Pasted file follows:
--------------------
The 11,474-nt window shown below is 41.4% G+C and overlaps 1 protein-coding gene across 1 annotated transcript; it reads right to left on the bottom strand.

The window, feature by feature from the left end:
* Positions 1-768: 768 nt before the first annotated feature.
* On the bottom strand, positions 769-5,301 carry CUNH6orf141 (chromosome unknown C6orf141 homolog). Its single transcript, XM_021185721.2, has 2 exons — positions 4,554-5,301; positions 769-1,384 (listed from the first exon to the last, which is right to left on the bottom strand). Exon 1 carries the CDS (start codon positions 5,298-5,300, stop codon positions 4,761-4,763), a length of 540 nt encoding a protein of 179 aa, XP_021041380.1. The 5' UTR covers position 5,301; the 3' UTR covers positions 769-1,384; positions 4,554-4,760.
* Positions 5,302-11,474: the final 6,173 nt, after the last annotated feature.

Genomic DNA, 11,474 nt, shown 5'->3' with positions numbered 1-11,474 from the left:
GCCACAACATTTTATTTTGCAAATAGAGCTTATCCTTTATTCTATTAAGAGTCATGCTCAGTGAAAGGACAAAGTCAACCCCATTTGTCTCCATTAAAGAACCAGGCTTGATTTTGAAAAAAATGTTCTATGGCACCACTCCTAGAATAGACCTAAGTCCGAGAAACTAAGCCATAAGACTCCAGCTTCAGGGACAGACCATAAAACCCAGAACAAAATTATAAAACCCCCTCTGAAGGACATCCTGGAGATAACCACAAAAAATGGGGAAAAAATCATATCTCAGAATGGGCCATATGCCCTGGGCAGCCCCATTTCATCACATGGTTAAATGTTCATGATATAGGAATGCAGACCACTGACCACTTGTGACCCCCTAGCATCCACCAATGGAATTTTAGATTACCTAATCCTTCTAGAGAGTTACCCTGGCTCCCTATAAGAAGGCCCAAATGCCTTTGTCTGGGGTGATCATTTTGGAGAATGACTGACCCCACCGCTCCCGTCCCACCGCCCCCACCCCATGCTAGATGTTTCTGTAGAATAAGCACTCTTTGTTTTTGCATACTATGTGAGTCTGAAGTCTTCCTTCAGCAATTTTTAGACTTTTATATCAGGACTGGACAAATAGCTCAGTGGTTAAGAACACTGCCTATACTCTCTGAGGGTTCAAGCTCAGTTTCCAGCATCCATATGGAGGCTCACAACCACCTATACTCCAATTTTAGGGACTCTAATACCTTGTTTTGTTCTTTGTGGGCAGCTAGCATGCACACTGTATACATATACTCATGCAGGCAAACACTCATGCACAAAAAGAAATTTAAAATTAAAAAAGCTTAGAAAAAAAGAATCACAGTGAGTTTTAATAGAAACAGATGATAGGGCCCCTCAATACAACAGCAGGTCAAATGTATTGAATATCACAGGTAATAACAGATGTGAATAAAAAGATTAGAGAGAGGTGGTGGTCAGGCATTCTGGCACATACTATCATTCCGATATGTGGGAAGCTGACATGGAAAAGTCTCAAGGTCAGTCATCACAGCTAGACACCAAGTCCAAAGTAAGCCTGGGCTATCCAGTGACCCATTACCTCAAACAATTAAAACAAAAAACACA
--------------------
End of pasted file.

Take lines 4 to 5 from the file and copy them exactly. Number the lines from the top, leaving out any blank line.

* On the bottom strand, positions 769-5,301 carry CUNH6orf141 (chromosome unknown C6orf141 homolog). Its single transcript, XM_021185721.2, has 2 exons — positions 4,554-5,301; positions 769-1,384 (listed from the first exon to the last, which is right to left on the bottom strand). Exon 1 carries the CDS (start codon positions 5,298-5,300, stop codon positions 4,761-4,763), a length of 540 nt encoding a protein of 179 aa, XP_021041380.1. The 5' UTR covers position 5,301; the 3' UTR covers positions 769-1,384; positions 4,554-4,760.
* Positions 5,302-11,474: the final 6,173 nt, after the last annotated feature.